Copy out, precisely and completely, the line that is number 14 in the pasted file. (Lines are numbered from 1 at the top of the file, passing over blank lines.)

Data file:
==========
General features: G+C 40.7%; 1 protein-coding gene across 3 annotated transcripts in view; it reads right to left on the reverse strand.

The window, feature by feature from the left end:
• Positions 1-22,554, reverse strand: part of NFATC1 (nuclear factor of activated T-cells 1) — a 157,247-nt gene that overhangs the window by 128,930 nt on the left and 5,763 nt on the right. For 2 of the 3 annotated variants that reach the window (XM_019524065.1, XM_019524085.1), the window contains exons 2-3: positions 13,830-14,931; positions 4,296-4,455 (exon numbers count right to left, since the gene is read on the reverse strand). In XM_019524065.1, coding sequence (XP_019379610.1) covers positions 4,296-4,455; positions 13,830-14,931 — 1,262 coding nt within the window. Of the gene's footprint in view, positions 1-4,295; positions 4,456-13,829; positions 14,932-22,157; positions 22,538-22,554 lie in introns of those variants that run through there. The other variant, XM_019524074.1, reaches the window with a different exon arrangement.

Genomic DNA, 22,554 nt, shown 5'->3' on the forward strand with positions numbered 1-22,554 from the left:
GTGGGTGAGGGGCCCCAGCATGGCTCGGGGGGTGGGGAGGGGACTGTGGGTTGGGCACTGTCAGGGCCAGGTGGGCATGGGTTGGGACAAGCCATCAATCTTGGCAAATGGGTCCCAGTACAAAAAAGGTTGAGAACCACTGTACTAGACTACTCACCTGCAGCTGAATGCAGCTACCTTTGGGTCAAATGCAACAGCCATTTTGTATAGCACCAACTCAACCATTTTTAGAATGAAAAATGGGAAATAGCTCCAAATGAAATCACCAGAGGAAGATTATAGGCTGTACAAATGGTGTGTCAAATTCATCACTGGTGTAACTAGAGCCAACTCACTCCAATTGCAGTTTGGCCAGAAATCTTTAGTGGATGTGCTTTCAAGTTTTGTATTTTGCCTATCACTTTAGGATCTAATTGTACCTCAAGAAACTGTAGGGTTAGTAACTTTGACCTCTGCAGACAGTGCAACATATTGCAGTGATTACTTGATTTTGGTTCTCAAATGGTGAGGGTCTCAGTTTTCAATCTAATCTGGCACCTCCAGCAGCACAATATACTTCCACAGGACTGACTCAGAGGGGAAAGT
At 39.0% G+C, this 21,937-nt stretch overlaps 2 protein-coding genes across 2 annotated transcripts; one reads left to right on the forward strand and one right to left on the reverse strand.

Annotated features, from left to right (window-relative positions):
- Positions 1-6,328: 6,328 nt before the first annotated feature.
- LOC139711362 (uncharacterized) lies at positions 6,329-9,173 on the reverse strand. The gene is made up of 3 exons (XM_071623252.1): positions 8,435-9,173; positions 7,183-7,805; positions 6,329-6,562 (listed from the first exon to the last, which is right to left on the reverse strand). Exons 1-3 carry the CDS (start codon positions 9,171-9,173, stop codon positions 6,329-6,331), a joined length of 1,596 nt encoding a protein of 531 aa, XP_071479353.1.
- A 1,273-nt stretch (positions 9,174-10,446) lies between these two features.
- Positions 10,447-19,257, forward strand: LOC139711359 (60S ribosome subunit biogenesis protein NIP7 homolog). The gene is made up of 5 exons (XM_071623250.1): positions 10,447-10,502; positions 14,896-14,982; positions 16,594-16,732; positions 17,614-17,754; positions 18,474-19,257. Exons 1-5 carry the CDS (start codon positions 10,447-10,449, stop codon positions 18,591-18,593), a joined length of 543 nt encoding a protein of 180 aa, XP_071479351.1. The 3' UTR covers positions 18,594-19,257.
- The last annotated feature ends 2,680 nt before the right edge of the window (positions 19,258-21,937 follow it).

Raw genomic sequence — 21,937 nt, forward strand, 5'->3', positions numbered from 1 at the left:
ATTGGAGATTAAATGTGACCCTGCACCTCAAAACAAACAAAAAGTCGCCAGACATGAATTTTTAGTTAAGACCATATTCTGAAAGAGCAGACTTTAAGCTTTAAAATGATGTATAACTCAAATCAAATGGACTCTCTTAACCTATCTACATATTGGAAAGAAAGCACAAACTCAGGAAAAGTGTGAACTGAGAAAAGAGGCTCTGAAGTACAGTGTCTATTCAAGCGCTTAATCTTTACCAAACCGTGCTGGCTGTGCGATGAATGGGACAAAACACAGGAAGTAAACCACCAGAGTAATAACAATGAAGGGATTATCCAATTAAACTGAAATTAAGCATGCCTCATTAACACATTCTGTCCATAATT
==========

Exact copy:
ATTGGAGATTAAATGTGACCCTGCACCTCAAAACAAACAAAAAGTCGCCAGACATGAATTTTTAGTTAAGACCATATTCTGAAAGAGCAGACTTTAAGCTTTAAAATGATGTATAACTCAAATCAAATGGACTCTCTTAACCTATCTACATATTGGAAAGAAAGCACAAACTCAGGAAAAGTGTGAACTGAGAAAAGAGGCTCTGAAGTACAGTGTCTATTCAAGCGCTTAATCTTTACCAAACCGTGCTGGCTGTGCGATGAATGGGACAAAACACAGGAAGTAAACCACCAGAGTAATAACAATGAAGGGATTATCCAATTAAACTGAAATTAAGCATGCCTCATTAACACATTCTGTCCATAATT